Weekend Confirmed 171 - Xbox One, The Last of Us Spoiler-Cast

By Ozzie Mejia, Jun 28, 2013 11:00am PDT

With Jeff Cannata absent, host Garnett Lee is left to discuss the beginning of the summer doldrums. He welcomes in "Indie" Jeff Mattas and Nikole Zivalich to discuss any final Xbox One thoughts before shifting to Borderlands 2's Assault on Dragon's Keep DLC and discuss the pros and cons of the Season Pass model. Shacknews' Andrew Yoon joins the show for the latter half to help briefly discuss Company of Heroes 2, before ending the normal part of the show a little early with some Finishing Move. That paves the way for a special Spoiler-cast, as the final half-hour of the show is fully dedicated to discussing The Last of Us and its many twists and turns. If you haven't finished the game yet, bookmark it for the future. If you have, enjoy the discussion!

Weekend Confirmed Ep. 171: 6/28/2013

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Weekend Confirmed comes in four segments to make it easy to listen to in segments or all at once. Here's the timing for this week's episode:

    Show Breakdown:

    Round 1 - 00:00:35 - 00:30:14

    Round 2 - 00:31:41 - 00:56:59

    Round 3 - 01:03:58 - 01:31:17

    The Last of Us Spoiler-cast - 01:31:49 - 02:02:07

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Weekend Confirmed @WeekendConfirmd

Garnett Lee @GarnettLee

Jeff Cannata @JeffCannata

Andrew Yoon @scxzor

Jeff Mattas @JeffMattas

Nikole Zivalich @NikoleZ

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Original music in the show by Del Rio. Check out his latest music video, I Brought It Here, featuring cameos from Jeff Cannata and Christian Spicer on YouTube. Get his latest Album, Club Tipsy on iTunes. Check out more, including the Super Mega Worm mix and other mash-ups on his ReverbNation page or Facebook page, and follow him on twitter @delriomusic.

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  • ................LoU spoilers...............

    On the Hospital Sequence/AK47/ludo-narrative/blahblahblah naval gaze:

    Garnett is obviously applying a 10,000 foot concept of morality to what a specific character's psychology. Tess says "We're shitty people Joel its been that way for a long time." Joel says "No we're survivors." So where as Tess is sort of a willful badass who lives with her actions, his cognitive dissonance runs so deep, that in his mind killing is like taking out the garbage. But beyond that you have to consider the fictional context of the entire world, and how Joel's trauma was specifically triggered (no pun intended...).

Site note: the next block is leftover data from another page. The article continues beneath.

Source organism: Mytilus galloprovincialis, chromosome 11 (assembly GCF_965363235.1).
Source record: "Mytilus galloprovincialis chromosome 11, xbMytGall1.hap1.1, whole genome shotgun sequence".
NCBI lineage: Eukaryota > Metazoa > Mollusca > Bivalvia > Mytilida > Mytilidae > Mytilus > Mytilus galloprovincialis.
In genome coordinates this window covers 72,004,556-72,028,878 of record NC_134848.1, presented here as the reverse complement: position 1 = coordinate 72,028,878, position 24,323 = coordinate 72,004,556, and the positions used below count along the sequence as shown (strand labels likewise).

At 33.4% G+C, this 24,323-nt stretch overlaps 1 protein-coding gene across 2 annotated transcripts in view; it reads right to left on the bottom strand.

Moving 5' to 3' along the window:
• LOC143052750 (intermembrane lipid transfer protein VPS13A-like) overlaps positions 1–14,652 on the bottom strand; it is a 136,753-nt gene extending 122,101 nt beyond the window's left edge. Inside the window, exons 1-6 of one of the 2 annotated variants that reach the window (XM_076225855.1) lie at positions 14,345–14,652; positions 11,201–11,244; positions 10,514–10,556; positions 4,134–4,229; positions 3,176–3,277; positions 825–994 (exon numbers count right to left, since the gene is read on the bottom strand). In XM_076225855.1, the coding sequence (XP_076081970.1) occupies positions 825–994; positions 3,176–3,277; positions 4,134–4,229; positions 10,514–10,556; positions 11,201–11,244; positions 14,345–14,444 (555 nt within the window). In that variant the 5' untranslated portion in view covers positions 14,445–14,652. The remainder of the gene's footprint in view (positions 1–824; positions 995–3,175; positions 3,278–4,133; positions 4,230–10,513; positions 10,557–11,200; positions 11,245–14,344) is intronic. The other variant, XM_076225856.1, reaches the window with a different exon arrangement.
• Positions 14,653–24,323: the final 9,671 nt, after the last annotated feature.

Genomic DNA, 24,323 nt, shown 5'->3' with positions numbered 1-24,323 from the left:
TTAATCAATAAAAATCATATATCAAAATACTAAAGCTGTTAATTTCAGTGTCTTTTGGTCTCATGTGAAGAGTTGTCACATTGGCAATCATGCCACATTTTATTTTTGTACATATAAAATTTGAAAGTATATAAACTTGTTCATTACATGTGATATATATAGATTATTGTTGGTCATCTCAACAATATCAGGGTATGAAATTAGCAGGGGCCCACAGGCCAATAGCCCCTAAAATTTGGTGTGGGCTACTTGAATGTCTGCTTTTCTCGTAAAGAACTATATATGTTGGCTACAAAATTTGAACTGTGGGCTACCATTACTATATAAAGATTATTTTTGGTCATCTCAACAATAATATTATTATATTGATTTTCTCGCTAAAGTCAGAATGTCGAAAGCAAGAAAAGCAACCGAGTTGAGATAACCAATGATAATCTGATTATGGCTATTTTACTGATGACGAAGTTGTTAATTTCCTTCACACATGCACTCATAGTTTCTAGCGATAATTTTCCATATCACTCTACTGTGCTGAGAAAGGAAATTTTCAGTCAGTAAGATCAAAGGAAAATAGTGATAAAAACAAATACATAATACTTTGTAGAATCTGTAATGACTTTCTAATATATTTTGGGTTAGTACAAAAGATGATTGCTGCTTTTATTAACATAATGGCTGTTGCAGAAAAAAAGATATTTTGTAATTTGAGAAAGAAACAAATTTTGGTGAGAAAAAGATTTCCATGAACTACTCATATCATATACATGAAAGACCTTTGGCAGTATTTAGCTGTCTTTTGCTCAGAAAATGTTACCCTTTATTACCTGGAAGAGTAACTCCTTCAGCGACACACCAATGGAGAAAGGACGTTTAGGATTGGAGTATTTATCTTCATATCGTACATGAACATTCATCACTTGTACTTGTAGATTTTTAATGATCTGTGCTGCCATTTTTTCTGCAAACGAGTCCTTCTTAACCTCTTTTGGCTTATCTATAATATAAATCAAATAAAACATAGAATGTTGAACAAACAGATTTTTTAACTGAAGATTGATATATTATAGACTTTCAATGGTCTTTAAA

A huge theme in the game is the military's usurping of society. Humanity has endured a pandemic, but it is more presciently suffering under a military state. If you look at films like Children of Men and 28 Weeks Later, it is a common in these kinds of genre stories. In the later of those two films, most people die because of military's retaliation rather than the outbreak itself. Just look at the whole mansion scene of 28 Days Later---it is very similar to when Joel and Ellie escape the Boston museum, right after Tess' death, even visually.

    So in terms of the story telling cannon LoU operates in, revenge on the military, is a totally central conceit. If you look at LoU specifically, you can infer that since Sarah's death (and in the game) Joel has had to scrape by without many resources. His means of life along with Tess was of all things a guns trade. In his world, guns equate autocratic power, as well as actual currency.

    Now if you go back to his cognitive dissonance about killing and what incited his trauma, his daughter was killed specifically by a hail of bullets from an AK47. His original sin as a person, was not being able to protect her. And he didn't only fail to protect her, but by being in his arms, she absorbed the gunfire and effectively saved his life. His only way to reconcile his pain and guilt, with the state of the world, is that death is simply a way of governing the infected world's chaos.

    So combine the context of militarism, and Joel's personal stake in that oppression, suddenly the hospital sequence has a whole other meaning. Joel acquiring that AK47 isn't just an upgrade in his arsenal---it has symbolic value because it is the weapon that killed his daughter, and the symbol of political oppression. He's not just going Rambo, he's leveling a paradigm that destroyed his family and made his life a living hell for 2 decades. Its kind of the classic horror film reversal, where the victim gets ahold of the prod, or whip, or whatever the assailant used to control them.

    On gameplay/the infected:

    Despite all that narrative relevance, I wanted to drive home the point that you can actually skip the combat in the hospital sequence.

    When the gameplay starts out, or when it starts in basically any "encounter" (as the game's menu dubs them) Joel is hidden. Therefore your gameplay objective is pretty explicitly not to fight your enemies directly. In the final hallway before the operating room there's like 15 Fireflies maybe, with make shift barricades and what not, but there's a whole series of offices that running parallel, so you can easily sneak around them.

    This goes to Garnett's complaints about the infected "combat" as well, and Jeff saying that the clickers have "terrible AI." Like, the clickers aren't supposed to have AI. Obviously that is the entire point of them being clickers. They have an on and off switch, and it is up to the player to decide when you flip that switch, or better yet how to avoid flipping the switch. I don't see how it would be merited to just make them another brand of video game mutant/alien that the player shoots through indiscriminately.